by Bill McBride on 12/04/2014 06:33:00 PM
Thursday, December 04, 2014
A few employment previews:
From me: Preview: Employment Report for November (reviewing the numbers for the month)
From Tim Duy on the employment report and the Fed Ahead of the November Employment Report
As I have said before, predicting the monthly nonfarm payroll change is a fool's errand, yet an errand we all undertake. I would pick 235k with an upside risk. More important is what happens to wage growth. I expect that to pick up over the next six months, but would be surprised to see any large gain this month.From Andy Kierz at Business Insider: It Could Take Months Before We Find Out Friday's Jobs Report Was Great
One big factor that could weigh on the jobs number is the recent tendency for revisions to the November payroll numbers to be quite a bit larger than for other months ... Sheperdson points out that "over the past five years, the median revision between the first estimate for November and the third, published two months later, is a hefty 71K. The median for the other 11 months of the year is just +23K."The seasonal factor for November might have been skewed by the huge job losses in 2008 and early 2009, and that might be less of a factor now. But it will take some time to know!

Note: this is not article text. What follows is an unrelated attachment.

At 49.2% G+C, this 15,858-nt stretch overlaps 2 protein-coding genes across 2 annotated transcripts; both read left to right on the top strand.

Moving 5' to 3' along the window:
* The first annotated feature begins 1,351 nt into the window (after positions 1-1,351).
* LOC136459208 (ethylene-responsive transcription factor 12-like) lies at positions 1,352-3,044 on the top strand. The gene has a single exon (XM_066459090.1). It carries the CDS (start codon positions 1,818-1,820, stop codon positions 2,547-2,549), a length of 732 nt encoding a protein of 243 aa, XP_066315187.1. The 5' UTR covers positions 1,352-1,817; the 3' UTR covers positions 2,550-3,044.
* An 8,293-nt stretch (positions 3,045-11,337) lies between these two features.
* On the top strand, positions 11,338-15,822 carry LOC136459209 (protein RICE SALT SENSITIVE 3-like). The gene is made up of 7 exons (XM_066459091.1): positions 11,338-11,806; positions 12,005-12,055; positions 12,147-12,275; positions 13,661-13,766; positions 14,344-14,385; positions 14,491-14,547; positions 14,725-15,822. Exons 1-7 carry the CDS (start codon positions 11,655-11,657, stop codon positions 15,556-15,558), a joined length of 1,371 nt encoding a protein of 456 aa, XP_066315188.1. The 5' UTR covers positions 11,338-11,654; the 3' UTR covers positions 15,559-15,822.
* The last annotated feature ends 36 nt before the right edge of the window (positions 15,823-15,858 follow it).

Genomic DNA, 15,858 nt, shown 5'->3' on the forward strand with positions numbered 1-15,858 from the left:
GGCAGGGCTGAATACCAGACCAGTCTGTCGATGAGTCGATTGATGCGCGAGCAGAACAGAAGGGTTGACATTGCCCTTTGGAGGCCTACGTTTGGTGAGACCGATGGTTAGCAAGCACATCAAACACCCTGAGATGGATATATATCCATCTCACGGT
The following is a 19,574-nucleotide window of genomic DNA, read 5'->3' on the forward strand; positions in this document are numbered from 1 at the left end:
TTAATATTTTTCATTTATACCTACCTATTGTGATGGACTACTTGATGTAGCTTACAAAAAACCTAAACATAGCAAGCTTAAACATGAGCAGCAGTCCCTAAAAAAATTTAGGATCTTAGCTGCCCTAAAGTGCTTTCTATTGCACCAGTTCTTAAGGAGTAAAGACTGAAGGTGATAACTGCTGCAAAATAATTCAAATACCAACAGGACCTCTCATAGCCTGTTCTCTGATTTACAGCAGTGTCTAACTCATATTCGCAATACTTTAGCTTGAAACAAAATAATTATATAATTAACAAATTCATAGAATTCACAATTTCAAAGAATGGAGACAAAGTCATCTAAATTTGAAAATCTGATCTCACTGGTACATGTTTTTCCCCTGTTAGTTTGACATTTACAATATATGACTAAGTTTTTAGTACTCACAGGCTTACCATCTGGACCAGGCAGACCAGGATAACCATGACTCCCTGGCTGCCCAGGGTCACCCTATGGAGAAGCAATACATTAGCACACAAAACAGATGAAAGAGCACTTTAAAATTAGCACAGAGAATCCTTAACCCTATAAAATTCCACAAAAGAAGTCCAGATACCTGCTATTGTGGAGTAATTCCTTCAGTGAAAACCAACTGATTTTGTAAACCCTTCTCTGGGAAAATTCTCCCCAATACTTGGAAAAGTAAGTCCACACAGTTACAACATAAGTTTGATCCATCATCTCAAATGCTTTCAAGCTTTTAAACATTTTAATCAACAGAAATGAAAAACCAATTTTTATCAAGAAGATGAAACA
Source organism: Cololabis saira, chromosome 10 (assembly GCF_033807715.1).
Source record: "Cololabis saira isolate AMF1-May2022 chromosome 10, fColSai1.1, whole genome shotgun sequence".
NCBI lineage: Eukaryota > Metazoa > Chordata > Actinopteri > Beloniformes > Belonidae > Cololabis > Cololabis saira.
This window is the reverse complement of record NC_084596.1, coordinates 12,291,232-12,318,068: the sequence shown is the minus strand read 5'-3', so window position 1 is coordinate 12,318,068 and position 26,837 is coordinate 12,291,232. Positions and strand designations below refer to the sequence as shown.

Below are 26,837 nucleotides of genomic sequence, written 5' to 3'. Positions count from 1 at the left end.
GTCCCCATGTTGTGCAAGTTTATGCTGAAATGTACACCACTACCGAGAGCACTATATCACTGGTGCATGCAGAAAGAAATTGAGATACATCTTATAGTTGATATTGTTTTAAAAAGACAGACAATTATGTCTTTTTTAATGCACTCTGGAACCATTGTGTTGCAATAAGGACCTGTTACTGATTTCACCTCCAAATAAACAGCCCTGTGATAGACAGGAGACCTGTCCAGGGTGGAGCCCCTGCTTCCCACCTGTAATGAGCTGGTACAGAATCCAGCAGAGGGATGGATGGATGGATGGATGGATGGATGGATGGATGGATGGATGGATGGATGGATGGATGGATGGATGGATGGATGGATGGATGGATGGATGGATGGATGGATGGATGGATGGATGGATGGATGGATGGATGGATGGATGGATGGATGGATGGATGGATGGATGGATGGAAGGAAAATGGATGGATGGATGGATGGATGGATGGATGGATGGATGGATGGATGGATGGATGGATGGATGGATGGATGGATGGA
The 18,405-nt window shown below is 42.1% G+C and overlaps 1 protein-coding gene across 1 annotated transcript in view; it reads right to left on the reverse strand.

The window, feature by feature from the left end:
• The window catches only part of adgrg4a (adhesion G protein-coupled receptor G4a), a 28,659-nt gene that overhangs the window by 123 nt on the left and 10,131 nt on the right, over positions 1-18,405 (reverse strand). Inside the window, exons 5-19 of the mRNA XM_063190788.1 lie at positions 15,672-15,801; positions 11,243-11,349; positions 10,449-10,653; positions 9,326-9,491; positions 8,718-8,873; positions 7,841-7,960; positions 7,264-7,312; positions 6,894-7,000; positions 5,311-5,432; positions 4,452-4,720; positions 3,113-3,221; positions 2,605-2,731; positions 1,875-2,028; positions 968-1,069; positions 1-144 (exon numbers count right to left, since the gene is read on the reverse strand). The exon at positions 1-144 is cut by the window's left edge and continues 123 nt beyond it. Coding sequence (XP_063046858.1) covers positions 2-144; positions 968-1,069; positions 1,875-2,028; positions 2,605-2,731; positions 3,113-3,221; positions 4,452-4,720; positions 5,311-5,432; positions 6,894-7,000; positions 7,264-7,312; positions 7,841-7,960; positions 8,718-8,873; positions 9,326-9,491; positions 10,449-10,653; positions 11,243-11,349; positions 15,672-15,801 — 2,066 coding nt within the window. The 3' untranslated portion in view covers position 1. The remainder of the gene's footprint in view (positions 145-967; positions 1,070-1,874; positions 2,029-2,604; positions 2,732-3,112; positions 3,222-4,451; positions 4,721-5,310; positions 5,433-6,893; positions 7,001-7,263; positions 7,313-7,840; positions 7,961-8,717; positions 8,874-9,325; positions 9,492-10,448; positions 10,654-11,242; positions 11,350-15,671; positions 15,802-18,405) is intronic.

If that trend continues, we could see the November jobs number increase by tens of thousands in the later revisions early next year.
• At 8:30 AM ET, the Employment Report for November. The consensus is for an increase of 230,000 non-farm payroll jobs added in November, up from the 214,000 non-farm payroll jobs added in October. The consensus is for the unemployment rate to be unchanged at 5.8% in November.
• Also at 8:30 AM, the Trade Balance report for October from the Census Bureau. The consensus is for the U.S. trade deficit to be at $41.5 billion in October from $43.0 billion in September.
• At 10:00 AM, Manufacturers' Shipments, Inventories and Orders (Factory Orders) for October. The consensus is for a 0.1 decrease in October orders.
• At 3:00 PM, Consumer Credit for October from the Federal Reserve. The consensus is for credit to increase $16.3 billion.
Posted by Bill McBride on 12/04/2014 06:33:00 PM